In operation, a signal is received by the antenna, and communicated to IC 540, where the included RFID circuitry both harvests power, and responds if appropriate, based on the incoming signal and its internal state. In order to respond by replying, IC 540 modulates the reflectance of the antenna, which generates the backscatter from a wave transmitted by an RFID reader. Coupling together and uncoupling the antenna ports of IC 540 can modulate the reflectance, as can a variety of other means.
As is well known in the art, integrated circuits such as IC 540 that include RFID circuitry may be divided functionally and/or physically into several parts or sections. These sections may include one or more antenna sections (described above), signal routing or switching sections, power management sections, radio sections, logical sections, processing circuitry sections, and memory sections. Indeed, in some such devices, the memory section may constitute the largest part.
Power management units (PMUs) or power management sections may be implemented in any way known in the art, and can be used for harvesting raw RF power received via the antenna, whether or not the received waveform is modulated. In earlier RFID tags, the power management section included an energy storage device, such as a battery. RFID tags with an energy storage device are known as active tags. Advances in semiconductor technology have miniaturized the electronics so much that an RFID tag can be powered solely by the RF signal it receives. Such RFID tags do not include an energy storage device, and are called passive tags.
Many RFID devices include a demodulator to demodulate an RF signal received via the antenna. The demodulator may be implemented in any way known in the art, including an attenuator stage, amplifier stage, and so on.
RFID devices may also include a processing block or processing circuitry to receive the demodulated signal from the demodulator, and to perform a variety of operations, including logical operations, as well as operating to generate an output signal for transmission. The processing block may be implemented in any way known in the art. For example, the processing block may include a number of components, such as a processor, a memory, a decoder, an encoder, and so on.
Finally, RFID devices may include a modulator to modulate an output signal generated by the processing block. The modulated signal is transmitted by driving antenna connections, and therefore by driving the load presented by the coupled antenna segment(s). The modulator may be implemented in any way known in the art, including a driver stage, an amplifier stage, and so on. In some embodiments, the demodulator and modulator are combined in a single transceiver circuit. The modulator may include a backscatter transmitter or an active transmitter. The demodulator and modulator may be formed as part of the processing block.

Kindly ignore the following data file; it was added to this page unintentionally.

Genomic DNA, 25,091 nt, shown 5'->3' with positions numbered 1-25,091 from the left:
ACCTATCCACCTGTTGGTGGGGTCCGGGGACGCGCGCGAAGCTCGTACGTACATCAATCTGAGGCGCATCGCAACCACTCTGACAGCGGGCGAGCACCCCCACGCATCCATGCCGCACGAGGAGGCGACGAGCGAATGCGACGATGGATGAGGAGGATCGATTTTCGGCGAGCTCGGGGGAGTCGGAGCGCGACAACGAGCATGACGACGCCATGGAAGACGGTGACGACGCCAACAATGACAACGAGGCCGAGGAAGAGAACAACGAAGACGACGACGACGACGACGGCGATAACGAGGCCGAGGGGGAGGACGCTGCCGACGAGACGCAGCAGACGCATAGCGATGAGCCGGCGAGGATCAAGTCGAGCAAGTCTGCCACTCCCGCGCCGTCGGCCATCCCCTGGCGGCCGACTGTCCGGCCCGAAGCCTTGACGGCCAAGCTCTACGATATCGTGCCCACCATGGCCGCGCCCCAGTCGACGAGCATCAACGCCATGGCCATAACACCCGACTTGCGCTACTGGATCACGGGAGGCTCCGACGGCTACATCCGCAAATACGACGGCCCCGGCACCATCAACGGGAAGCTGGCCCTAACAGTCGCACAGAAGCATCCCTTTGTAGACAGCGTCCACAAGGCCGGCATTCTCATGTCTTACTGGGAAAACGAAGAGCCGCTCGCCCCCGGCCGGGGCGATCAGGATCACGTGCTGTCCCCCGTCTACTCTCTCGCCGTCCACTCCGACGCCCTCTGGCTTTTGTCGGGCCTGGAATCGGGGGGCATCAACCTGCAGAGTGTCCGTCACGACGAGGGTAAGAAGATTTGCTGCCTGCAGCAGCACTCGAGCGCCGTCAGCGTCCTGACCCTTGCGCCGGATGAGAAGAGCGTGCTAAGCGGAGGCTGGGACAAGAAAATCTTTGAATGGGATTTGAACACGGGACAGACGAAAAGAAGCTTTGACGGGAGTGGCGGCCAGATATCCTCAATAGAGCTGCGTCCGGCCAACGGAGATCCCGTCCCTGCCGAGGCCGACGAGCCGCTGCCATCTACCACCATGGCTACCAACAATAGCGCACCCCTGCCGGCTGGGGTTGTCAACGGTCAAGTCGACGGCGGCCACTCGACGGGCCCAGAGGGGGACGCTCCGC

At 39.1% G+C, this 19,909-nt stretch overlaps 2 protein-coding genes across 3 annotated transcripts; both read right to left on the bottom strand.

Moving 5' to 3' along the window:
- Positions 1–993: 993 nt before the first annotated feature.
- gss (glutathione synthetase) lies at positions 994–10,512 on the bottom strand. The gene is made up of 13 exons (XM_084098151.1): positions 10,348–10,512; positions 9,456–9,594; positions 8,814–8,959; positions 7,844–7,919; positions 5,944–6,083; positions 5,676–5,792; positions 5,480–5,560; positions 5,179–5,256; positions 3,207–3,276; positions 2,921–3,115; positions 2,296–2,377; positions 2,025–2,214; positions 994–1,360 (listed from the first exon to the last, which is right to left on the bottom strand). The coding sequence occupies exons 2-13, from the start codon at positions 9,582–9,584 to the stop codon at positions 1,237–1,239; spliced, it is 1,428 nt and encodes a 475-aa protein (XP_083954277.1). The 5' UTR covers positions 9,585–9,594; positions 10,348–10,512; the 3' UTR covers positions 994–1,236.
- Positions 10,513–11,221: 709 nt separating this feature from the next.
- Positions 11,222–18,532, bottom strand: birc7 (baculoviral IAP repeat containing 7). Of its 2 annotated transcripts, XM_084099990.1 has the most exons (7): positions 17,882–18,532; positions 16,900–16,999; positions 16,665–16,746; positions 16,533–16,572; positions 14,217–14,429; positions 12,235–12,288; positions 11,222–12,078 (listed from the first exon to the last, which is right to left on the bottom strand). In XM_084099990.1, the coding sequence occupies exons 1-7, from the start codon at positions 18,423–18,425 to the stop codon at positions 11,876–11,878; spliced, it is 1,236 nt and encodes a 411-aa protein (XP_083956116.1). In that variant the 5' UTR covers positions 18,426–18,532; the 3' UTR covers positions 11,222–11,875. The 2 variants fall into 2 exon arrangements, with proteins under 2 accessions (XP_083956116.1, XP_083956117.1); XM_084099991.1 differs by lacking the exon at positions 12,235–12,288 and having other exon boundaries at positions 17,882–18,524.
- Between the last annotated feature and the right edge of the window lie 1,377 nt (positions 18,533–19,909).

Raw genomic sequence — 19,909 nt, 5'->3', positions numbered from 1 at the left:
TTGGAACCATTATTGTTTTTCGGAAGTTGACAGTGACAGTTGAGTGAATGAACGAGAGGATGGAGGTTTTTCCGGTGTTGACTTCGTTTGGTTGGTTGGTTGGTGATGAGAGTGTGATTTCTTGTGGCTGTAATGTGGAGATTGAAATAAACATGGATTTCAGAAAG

It will be recognized at this juncture that the circuit elements just described may form part of an RFID reader device. In this case, no power management unit is typically needed. Indeed, an RFID reader can typically be powered differently, such as from a wall outlet, a battery, and so on. Additionally, when configured to operate in conjunction with an RFID reader, the processing block may have additional Inputs/Output (I/O) ports to couple to a terminal, network, and other such devices or connections.
The IC 540 can include any one or more of the components described with respect to an RFID circuit. One or more of the sections described, and/or any of their components, may operate as the receiving circuitry 244 shown in FIG. 2. RFID circuits, as is well known in the art, may include additional components with respect to those that have been described, as well as different components, depending on the desired implementation. Readers of this document that desire to know more about the fundamentals of RFID circuit structure and function are therefore encouraged to consult U.S. Patent Publication No. 2005/0270189, assigned to the assignee of the disclosed embodiments, and incorporated herein by reference in its entirety.
Thus, many additional embodiments may be realized. For example, referring now to FIGS. 2-5, it can be seen that an RFID tag 520 may comprise an inlay 522, an antenna structure 527 supported by the inlay 522, and a processing circuit (not explicitly shown in FIG. 5, but included in the IC 540) coupled to the antenna structure 527. The tag 520 may include a power-on reset circuit 252, as described above, coupled to the processing circuit (which operates as the receiving circuit 244).
Various embodiments of the invention include methods. An economy is achieved in the present document in that a single set of flowcharts is used to describe methods in and of themselves, along with operations of hardware and/or software. This is regardless of how each element is implemented. Several methods are now described more particularly according to various embodiments.